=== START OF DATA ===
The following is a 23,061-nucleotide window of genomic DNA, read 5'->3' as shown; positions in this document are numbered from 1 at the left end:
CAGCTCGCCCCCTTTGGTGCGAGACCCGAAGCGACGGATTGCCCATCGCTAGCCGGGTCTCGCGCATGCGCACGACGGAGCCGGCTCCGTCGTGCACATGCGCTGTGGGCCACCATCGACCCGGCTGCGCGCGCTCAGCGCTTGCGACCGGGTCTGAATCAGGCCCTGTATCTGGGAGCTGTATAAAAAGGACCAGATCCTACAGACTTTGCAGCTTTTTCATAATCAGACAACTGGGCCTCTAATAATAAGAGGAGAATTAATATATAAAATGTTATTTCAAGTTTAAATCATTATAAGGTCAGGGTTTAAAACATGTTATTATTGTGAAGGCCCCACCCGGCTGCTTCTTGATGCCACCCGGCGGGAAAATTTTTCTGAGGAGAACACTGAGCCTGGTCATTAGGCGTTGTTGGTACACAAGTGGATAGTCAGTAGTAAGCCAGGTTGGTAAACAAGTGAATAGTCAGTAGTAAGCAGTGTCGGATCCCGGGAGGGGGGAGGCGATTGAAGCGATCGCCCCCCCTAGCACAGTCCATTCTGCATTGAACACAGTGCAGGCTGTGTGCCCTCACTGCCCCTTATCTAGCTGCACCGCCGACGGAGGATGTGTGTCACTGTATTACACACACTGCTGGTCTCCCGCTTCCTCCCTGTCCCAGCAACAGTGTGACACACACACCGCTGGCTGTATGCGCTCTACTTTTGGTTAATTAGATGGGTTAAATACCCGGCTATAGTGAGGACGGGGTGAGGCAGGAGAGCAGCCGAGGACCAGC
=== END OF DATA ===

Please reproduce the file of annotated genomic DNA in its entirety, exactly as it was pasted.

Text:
The following is a 23,061-nucleotide window of genomic DNA, read 5'->3' as shown; positions in this document are numbered from 1 at the left end:
CAGCTCGCCCCCTTTGGTGCGAGACCCGAAGCGACGGATTGCCCATCGCTAGCCGGGTCTCGCGCATGCGCACGACGGAGCCGGCTCCGTCGTGCACATGCGCTGTGGGCCACCATCGACCCGGCTGCGCGCGCTCAGCGCTTGCGACCGGGTCTGAATCAGGCCCTGTATCTGGGAGCTGTATAAAAAGGACCAGATCCTACAGACTTTGCAGCTTTTTCATAATCAGACAACTGGGCCTCTAATAATAAGAGGAGAATTAATATATAAAATGTTATTTCAAGTTTAAATCATTATAAGGTCAGGGTTTAAAACATGTTATTATTGTGAAGGCCCCACCCGGCTGCTTCTTGATGCCACCCGGCGGGAAAATTTTTCTGAGGAGAACACTGAGCCTGGTCATTAGGCGTTGTTGGTACACAAGTGGATAGTCAGTAGTAAGCCAGGTTGGTAAACAAGTGAATAGTCAGTAGTAAGCAGTGTCGGATCCCGGGAGGGGGGAGGCGATTGAAGCGATCGCCCCCCCTAGCACAGTCCATTCTGCATTGAACACAGTGCAGGCTGTGTGCCCTCACTGCCCCTTATCTAGCTGCACCGCCGACGGAGGATGTGTGTCACTGTATTACACACACTGCTGGTCTCCCGCTTCCTCCCTGTCCCAGCAACAGTGTGACACACACACCGCTGGCTGTATGCGCTCTACTTTTGGTTAATTAGATGGGTTAAATACCCGGCTATAGTGAGGACGGGGTGAGGCAGGAGAGCAGCCGAGGACCAGC